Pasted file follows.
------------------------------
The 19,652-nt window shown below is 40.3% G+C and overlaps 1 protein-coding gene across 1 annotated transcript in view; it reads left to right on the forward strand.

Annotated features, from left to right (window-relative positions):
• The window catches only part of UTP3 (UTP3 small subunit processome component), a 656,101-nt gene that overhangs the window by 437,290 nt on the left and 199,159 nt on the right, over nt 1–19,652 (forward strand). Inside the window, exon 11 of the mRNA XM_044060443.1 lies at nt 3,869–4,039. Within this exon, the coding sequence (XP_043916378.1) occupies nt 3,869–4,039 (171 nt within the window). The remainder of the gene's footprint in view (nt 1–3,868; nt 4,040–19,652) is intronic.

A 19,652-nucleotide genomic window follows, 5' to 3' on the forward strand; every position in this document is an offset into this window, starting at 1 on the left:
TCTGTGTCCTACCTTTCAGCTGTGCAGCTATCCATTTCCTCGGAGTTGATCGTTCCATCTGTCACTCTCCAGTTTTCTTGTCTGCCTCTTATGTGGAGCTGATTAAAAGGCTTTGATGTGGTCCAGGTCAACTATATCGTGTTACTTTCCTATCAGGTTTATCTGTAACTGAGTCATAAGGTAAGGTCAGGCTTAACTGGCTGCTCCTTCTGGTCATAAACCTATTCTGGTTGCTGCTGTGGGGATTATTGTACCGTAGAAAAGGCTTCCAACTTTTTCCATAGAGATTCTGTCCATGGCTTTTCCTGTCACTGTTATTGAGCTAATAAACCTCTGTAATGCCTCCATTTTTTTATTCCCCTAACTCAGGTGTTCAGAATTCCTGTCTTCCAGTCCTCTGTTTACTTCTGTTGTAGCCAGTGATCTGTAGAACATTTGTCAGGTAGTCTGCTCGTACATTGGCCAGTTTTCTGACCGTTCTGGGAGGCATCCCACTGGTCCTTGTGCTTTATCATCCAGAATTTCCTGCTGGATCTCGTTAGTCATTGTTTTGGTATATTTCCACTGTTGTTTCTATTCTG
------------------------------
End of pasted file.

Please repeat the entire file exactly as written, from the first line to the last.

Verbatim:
The 19,652-nt window shown below is 40.3% G+C and overlaps 1 protein-coding gene across 1 annotated transcript in view; it reads left to right on the forward strand.

Annotated features, from left to right (window-relative positions):
• The window catches only part of UTP3 (UTP3 small subunit processome component), a 656,101-nt gene that overhangs the window by 437,290 nt on the left and 199,159 nt on the right, over nt 1–19,652 (forward strand). Inside the window, exon 11 of the mRNA XM_044060443.1 lies at nt 3,869–4,039. Within this exon, the coding sequence (XP_043916378.1) occupies nt 3,869–4,039 (171 nt within the window). The remainder of the gene's footprint in view (nt 1–3,868; nt 4,040–19,652) is intronic.

A 19,652-nucleotide genomic window follows, 5' to 3' on the forward strand; every position in this document is an offset into this window, starting at 1 on the left:
TCTGTGTCCTACCTTTCAGCTGTGCAGCTATCCATTTCCTCGGAGTTGATCGTTCCATCTGTCACTCTCCAGTTTTCTTGTCTGCCTCTTATGTGGAGCTGATTAAAAGGCTTTGATGTGGTCCAGGTCAACTATATCGTGTTACTTTCCTATCAGGTTTATCTGTAACTGAGTCATAAGGTAAGGTCAGGCTTAACTGGCTGCTCCTTCTGGTCATAAACCTATTCTGGTTGCTGCTGTGGGGATTATTGTACCGTAGAAAAGGCTTCCAACTTTTTCCATAGAGATTCTGTCCATGGCTTTTCCTGTCACTGTTATTGAGCTAATAAACCTCTGTAATGCCTCCATTTTTTTATTCCCCTAACTCAGGTGTTCAGAATTCCTGTCTTCCAGTCCTCTGTTTACTTCTGTTGTAGCCAGTGATCTGTAGAACATTTGTCAGGTAGTCTGCTCGTACATTGGCCAGTTTTCTGACCGTTCTGGGAGGCATCCCACTGGTCCTTGTGCTTTATCATCCAGAATTTCCTGCTGGATCTCGTTAGTCATTGTTTTGGTATATTTCCACTGTTGTTTCTATTCTG